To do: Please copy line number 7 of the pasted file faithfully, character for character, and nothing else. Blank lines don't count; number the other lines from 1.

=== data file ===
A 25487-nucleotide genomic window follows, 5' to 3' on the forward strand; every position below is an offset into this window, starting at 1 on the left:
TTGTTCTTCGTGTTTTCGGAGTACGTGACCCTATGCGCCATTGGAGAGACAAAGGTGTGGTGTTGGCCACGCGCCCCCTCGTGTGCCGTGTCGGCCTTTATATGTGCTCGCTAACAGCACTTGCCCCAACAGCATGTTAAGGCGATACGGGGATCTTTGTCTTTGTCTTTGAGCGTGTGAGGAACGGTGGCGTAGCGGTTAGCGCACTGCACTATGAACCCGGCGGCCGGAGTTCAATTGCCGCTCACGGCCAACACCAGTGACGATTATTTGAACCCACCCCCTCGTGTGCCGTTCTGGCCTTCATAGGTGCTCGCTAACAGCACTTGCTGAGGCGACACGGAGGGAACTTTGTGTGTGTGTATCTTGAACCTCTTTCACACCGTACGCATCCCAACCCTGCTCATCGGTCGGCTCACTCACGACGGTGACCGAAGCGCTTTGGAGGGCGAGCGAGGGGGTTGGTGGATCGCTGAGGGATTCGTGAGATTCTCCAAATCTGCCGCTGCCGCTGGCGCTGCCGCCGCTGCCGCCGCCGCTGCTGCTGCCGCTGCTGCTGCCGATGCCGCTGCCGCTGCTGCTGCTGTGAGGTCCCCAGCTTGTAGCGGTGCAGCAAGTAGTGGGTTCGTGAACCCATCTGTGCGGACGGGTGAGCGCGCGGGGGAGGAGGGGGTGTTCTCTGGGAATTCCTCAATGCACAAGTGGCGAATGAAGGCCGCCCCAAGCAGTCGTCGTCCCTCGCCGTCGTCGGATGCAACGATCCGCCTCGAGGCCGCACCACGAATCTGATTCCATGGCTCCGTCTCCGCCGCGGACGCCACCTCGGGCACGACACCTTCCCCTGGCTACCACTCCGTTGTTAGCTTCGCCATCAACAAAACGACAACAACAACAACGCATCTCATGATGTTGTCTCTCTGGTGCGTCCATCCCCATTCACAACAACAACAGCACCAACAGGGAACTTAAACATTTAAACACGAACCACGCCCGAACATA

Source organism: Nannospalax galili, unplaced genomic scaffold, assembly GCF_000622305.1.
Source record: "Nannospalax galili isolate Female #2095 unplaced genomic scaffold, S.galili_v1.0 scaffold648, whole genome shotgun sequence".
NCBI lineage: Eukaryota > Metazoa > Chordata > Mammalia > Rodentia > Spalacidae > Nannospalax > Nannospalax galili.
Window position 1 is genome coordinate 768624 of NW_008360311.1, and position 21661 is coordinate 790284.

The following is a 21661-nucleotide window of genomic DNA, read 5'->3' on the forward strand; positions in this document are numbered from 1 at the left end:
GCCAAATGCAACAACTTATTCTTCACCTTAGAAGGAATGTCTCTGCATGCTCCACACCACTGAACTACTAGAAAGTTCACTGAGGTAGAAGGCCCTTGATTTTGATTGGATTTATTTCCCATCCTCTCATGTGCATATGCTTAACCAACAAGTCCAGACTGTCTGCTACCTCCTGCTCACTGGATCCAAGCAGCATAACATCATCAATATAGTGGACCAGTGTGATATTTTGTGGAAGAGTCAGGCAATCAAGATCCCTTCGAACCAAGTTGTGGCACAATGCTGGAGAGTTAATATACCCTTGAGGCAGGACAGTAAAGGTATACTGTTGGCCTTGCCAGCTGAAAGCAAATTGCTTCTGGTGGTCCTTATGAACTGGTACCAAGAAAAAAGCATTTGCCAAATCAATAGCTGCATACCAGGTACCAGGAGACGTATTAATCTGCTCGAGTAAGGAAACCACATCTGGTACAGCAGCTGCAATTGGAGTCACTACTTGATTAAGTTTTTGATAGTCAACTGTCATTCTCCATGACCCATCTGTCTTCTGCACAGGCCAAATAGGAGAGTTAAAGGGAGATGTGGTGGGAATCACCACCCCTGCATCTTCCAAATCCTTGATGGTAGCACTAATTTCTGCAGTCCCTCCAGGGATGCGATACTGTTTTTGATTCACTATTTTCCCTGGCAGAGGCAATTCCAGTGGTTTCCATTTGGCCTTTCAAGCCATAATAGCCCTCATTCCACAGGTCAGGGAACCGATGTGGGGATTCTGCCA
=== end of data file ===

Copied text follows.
The following is a 21661-nucleotide window of genomic DNA, read 5'->3' on the forward strand; positions in this document are numbered from 1 at the left end: